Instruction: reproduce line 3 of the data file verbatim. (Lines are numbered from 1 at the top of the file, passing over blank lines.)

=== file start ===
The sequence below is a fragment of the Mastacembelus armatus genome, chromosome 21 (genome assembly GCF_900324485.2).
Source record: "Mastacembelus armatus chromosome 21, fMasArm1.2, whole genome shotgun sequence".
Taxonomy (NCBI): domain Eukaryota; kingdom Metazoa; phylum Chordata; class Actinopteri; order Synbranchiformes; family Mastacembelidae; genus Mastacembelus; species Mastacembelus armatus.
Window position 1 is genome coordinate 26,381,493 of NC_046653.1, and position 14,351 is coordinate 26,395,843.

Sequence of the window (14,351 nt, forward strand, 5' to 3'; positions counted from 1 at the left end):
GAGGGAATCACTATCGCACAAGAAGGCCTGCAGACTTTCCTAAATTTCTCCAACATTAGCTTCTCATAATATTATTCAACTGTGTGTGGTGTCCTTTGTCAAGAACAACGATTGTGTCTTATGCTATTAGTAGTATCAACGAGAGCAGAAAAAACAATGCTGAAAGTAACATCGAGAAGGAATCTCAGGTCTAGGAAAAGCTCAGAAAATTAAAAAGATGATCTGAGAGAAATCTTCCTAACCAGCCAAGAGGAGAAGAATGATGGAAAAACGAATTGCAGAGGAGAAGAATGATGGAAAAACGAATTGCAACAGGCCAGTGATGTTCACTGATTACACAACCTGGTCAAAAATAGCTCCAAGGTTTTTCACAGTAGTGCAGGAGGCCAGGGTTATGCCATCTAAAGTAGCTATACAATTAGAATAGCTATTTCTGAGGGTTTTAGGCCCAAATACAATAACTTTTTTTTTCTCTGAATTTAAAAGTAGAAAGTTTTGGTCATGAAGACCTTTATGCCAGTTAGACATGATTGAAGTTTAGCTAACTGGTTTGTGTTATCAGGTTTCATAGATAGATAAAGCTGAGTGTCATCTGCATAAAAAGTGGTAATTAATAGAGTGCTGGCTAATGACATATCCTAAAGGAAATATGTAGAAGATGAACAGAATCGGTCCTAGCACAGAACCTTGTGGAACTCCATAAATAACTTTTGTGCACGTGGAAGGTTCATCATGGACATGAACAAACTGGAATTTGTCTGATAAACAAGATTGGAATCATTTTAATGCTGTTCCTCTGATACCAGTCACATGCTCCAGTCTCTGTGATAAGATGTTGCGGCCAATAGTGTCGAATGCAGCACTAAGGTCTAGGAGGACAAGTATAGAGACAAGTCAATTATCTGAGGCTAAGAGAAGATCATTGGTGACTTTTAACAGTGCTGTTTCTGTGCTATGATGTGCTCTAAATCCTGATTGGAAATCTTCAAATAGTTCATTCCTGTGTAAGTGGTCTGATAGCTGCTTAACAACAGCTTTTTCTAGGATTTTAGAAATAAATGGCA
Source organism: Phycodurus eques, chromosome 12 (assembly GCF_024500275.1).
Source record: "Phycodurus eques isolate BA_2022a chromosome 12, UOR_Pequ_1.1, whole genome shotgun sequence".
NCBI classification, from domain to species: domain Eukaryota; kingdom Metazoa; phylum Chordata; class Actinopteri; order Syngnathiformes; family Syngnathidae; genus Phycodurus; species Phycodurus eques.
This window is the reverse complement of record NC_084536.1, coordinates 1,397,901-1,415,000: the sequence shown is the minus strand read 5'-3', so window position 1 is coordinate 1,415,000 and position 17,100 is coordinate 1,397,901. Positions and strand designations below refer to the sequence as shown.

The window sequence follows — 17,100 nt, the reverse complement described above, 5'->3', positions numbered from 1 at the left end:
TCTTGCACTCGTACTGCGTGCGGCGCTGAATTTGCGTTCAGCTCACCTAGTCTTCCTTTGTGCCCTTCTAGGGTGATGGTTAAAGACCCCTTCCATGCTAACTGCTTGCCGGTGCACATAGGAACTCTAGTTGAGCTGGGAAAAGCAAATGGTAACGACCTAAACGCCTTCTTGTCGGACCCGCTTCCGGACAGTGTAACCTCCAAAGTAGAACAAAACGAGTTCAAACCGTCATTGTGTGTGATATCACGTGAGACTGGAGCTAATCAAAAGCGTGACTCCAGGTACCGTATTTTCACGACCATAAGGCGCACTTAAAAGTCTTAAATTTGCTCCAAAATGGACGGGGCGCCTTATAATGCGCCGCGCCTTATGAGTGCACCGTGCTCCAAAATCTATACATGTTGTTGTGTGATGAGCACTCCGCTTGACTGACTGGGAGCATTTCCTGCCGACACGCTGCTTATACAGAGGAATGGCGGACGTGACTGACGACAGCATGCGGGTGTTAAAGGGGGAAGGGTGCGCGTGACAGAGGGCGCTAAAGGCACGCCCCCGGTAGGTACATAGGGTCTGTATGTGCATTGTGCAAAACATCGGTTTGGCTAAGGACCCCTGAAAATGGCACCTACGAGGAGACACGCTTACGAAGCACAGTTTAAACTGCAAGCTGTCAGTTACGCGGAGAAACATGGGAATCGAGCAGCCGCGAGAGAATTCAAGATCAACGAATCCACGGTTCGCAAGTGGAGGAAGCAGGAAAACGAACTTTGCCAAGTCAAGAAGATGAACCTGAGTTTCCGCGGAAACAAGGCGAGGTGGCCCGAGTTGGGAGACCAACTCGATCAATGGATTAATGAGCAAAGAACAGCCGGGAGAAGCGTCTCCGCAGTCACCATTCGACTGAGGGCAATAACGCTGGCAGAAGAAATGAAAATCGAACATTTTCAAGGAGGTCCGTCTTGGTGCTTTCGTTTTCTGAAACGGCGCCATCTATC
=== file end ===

Taxonomy (NCBI): domain Eukaryota; kingdom Metazoa; phylum Chordata; class Actinopteri; order Synbranchiformes; family Mastacembelidae; genus Mastacembelus; species Mastacembelus armatus.